Exploring The Limits Of Domestic-Violence Protection Orders


A central question in the ongoing investigation of New York Gov. David Paterson is whether he pressured Sherr-una Booker to stop pursuing a protection order against his aide David Johnson. While that answer is not yet known, safety advocates do know a lot about the ways those seeking protection orders can be stymied, reports Women’s eNews. Only about 20 percent of the 1.5 million people victimized by intimate partner violence every year obtain protection orders, says a study cited by the Denver-based National Coalition Against Domestic Violence. Even when victims obtain these orders, it’s no guarantee they’ll get protection.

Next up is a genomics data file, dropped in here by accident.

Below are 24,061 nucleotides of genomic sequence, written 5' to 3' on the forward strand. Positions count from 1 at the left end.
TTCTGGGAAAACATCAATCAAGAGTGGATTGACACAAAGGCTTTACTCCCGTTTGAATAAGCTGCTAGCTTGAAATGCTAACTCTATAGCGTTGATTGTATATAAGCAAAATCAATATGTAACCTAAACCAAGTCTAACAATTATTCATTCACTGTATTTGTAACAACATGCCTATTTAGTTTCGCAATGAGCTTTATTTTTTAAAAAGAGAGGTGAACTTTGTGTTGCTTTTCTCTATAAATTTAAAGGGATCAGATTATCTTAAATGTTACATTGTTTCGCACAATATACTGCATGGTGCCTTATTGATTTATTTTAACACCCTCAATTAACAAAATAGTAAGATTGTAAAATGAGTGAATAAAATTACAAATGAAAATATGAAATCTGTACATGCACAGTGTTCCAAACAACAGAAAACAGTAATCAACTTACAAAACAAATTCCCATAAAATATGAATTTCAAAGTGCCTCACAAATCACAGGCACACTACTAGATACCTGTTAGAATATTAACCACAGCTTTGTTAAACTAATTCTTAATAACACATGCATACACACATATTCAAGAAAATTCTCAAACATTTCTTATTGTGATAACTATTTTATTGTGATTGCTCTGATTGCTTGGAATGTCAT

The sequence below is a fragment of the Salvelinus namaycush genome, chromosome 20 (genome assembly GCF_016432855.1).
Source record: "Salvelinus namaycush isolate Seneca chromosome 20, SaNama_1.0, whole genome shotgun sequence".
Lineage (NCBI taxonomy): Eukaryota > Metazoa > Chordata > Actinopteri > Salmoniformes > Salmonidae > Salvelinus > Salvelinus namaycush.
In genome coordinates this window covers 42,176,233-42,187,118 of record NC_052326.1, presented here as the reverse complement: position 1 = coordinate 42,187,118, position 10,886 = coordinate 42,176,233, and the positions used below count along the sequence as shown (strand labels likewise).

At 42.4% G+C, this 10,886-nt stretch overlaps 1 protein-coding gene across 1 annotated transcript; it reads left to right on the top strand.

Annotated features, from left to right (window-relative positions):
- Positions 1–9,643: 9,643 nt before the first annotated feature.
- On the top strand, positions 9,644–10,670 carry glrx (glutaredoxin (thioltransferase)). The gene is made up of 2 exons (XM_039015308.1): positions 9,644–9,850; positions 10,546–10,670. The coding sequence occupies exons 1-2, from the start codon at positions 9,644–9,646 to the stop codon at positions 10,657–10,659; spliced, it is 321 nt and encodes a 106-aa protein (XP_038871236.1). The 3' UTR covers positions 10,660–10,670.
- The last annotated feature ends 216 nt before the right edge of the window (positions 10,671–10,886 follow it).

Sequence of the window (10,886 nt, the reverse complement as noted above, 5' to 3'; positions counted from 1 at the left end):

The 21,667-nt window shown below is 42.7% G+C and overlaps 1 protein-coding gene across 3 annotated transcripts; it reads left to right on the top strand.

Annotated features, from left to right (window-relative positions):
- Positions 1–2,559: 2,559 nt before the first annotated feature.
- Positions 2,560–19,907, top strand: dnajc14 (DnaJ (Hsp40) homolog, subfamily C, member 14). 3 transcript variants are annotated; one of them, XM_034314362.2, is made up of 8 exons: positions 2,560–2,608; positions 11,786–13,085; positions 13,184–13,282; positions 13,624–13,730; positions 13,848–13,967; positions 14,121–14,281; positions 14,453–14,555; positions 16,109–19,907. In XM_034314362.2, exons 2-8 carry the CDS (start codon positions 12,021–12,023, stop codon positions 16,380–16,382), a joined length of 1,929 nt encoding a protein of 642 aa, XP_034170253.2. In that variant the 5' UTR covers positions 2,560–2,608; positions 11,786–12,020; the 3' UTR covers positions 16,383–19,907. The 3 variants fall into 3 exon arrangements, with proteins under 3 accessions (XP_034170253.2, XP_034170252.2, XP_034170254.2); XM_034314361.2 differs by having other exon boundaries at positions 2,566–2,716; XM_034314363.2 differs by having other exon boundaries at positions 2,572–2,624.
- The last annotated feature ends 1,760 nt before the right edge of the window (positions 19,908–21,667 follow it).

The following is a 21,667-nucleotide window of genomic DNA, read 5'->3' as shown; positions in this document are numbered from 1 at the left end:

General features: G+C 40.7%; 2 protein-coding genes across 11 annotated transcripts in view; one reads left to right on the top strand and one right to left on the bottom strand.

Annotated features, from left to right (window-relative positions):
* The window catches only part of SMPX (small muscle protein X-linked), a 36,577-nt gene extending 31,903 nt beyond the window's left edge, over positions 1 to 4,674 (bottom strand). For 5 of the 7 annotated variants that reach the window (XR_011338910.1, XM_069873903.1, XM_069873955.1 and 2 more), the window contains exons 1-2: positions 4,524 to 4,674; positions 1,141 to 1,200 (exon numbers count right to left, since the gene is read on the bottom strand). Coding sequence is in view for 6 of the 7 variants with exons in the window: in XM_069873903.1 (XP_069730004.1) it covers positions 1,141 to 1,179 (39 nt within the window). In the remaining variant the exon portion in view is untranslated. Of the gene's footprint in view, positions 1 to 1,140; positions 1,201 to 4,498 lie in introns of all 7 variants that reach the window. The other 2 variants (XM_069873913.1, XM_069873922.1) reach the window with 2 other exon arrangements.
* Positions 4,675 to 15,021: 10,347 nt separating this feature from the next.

Sandra Park of the American Civil Liberties Union’s Women’s Rights Project says police often do not take domestic violence calls seriously. “There’s still this underlying notion that violence perpetrated within the home or within the marriage is somehow acceptable because it’s within the context of the relationship,” Park said. “I think that [notion] is certainly rooted in our history of husbands having control over the marriage and the family.” Significant barriers for women in accessing protective orders were identified in a 2009 study funded by the National Institute of Justice. The study interviewed more than 200 women in Kentucky who had obtained protective orders, as well as law enforcement officials and victims’ advocates.

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